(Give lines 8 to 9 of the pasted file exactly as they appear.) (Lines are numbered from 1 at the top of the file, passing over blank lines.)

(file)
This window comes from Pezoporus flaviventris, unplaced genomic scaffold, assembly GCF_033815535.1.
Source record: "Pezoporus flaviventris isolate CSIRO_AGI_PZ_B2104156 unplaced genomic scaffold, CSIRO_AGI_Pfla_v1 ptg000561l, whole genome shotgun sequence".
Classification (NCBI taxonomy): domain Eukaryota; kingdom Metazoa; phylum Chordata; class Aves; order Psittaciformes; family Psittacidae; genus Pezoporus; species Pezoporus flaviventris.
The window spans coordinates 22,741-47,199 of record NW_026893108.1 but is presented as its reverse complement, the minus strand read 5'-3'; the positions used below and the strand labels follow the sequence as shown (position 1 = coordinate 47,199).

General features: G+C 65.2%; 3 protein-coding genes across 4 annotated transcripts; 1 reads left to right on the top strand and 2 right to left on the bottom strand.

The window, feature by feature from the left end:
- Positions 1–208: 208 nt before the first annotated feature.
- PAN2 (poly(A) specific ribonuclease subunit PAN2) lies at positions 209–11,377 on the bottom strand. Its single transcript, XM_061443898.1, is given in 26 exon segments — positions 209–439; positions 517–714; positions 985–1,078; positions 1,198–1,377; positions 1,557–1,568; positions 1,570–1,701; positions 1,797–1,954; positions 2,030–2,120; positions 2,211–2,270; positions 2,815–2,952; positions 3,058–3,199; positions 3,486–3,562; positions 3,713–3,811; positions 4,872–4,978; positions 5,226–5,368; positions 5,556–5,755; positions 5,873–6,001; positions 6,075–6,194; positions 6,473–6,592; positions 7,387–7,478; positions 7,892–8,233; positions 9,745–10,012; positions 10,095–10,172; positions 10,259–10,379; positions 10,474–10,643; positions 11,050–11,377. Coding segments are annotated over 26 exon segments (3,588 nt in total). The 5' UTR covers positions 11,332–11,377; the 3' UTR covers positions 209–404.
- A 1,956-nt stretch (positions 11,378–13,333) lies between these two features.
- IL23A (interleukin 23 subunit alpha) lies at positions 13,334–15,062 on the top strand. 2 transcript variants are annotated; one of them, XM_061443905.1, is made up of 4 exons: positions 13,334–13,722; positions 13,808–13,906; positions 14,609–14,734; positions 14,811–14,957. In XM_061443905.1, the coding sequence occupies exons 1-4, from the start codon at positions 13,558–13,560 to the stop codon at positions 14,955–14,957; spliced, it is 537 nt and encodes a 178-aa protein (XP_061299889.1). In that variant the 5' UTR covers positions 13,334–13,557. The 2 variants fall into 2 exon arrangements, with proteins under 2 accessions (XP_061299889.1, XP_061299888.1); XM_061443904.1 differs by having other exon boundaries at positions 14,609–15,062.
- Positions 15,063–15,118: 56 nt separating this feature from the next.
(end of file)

- PAN2 (poly(A) specific ribonuclease subunit PAN2) lies at positions 209–11,377 on the bottom strand. Its single transcript, XM_061443898.1, is given in 26 exon segments — positions 209–439; positions 517–714; positions 985–1,078; positions 1,198–1,377; positions 1,557–1,568; positions 1,570–1,701; positions 1,797–1,954; positions 2,030–2,120; positions 2,211–2,270; positions 2,815–2,952; positions 3,058–3,199; positions 3,486–3,562; positions 3,713–3,811; positions 4,872–4,978; positions 5,226–5,368; positions 5,556–5,755; positions 5,873–6,001; positions 6,075–6,194; positions 6,473–6,592; positions 7,387–7,478; positions 7,892–8,233; positions 9,745–10,012; positions 10,095–10,172; positions 10,259–10,379; positions 10,474–10,643; positions 11,050–11,377. Coding segments are annotated over 26 exon segments (3,588 nt in total). The 5' UTR covers positions 11,332–11,377; the 3' UTR covers positions 209–404.
- A 1,956-nt stretch (positions 11,378–13,333) lies between these two features.